My firm can and does teach people how to be good leaders; but leadership is one of those areas where it’s sometimes hard to separate the roles of nature and nurture.
Effective leadership requires not just technical knowledge and understanding, not even the acquisition of a specific set of communicable skills. The best leaders also have qualities that are hard to define, let alone teach in a classroom setting.
Qualities such as vision, integrity, decisiveness, self-confidence, emotional intelligence and a sense of humour. To a certain extent, all of these (with the arguable exception of the last one on our list) can be learned. But only to a certain extent.
We hear a lot about ‘born leaders’ and there’s little doubt that, by the time they enter the workplace at least, some people are clearly better cut out than others to play leadership roles. But in reality, with the right guidance, most (if not all) of us can perform well in leadership functions.
Perhaps because the same qualities that initially impress also make them strangely impervious to acquiring the new skills they need to provide good leadership in the round.
Indeed, some of those who at first glance appear brimming with natural authority will actually perform badly as leaders in business. Perhaps because the same qualities that initially impress also make them strangely impervious to acquiring the new skills they need to provide good leadership in the round.
Among the more subtle skills required to lead effectively are understanding how different teams will respond to different management styles, planning and defining appropriate success criteria in any given situation, the ability to delegate and to provide constructive feedback and effective motivation. These are all areas my firm typically focuses on during the workshops and management development programs we deliver on leadership skills.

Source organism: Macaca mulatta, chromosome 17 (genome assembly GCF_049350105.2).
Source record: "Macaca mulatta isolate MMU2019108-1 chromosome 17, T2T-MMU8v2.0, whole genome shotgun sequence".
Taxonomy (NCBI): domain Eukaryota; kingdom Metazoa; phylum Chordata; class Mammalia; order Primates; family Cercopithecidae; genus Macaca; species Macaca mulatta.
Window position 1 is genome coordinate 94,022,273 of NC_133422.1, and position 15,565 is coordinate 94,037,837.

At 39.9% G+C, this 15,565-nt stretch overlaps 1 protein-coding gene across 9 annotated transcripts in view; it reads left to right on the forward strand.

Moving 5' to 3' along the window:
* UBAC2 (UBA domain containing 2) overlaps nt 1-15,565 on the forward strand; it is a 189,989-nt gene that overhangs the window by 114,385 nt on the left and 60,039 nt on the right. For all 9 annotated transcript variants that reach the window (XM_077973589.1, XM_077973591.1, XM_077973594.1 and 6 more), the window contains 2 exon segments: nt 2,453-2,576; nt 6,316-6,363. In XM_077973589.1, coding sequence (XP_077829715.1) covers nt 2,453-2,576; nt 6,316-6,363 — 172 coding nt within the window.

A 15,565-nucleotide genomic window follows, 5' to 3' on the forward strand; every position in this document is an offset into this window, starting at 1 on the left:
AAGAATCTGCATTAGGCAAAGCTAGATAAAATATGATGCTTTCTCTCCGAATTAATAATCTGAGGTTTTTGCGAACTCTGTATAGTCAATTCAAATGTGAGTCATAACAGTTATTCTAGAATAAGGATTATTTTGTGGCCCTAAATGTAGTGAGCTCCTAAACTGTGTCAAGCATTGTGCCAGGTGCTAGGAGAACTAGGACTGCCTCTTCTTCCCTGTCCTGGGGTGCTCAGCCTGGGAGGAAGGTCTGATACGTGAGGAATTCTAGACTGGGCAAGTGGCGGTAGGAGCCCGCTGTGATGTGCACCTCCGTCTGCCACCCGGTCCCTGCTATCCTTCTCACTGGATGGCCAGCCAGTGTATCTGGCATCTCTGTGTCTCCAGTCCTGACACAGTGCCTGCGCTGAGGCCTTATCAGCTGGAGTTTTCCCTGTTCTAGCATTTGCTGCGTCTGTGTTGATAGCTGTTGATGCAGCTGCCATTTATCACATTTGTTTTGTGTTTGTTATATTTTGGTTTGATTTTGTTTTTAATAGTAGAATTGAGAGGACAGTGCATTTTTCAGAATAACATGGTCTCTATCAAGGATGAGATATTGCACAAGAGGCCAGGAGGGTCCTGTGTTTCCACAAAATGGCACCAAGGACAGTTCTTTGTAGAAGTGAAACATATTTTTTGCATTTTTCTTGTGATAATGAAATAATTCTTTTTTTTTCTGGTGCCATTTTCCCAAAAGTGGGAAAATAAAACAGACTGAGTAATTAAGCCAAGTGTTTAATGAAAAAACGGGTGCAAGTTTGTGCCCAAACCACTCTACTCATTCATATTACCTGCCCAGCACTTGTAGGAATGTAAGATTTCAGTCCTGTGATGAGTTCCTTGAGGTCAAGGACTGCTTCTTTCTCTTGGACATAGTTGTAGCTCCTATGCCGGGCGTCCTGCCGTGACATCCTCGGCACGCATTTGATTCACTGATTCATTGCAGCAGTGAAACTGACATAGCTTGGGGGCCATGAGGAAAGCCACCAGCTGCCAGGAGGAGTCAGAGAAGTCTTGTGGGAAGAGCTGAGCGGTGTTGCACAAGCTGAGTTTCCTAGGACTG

Developing so-called emotional intelligence is critically important in modern leadership roles. Learning to tune in to what makes different people tick in different ways can help you make the right decision fast when assessing how to get the response you need from those around you.
This is a relatively new area of focus in the business skills training field. The term ‘emotional intelligence’ itself was not widely recognised before the publication of Daniel Goleman’s book of that name in 1995. But we’ve found delegates at our management and leadership workshops are quick to recognise its value and respond positively to associated training exercises.
And then there’s that elusive sense of humour. Leaders with a good sense of humour can help keep morale high through challenging times. But there are pitfalls here, as well, as TV’s David Brent so eloquently illustrated. No two people have an identical sense of what is and isn’t funny. And the same person may respond differently to the same remark from one day to the next (see emotional intelligence above!).
A so-called GSOH may be the one leadership quality that really can’t be trained in. And for those who really haven’t got it, pretending can be a great way to lose the respect of those around you. The good news for anyone so challenged, is that a practiced deadpan manner can go a surprisingly long way!
The insurance sector, in which my own firm specialises, is rife with examples of what goes wrong when firms promote people who are, for example, good salesmen or good underwriters into leadership roles on the naive assumption that, if they are good at something themselves, they will be good at leading others doing the same thing.
Sometimes you may get lucky and they will take to it like a duck to water. But more often they won’t. Not everyone has a natural aptitude for leadership, but a modest investment in appropriate training can usually supply what nature hasn’t.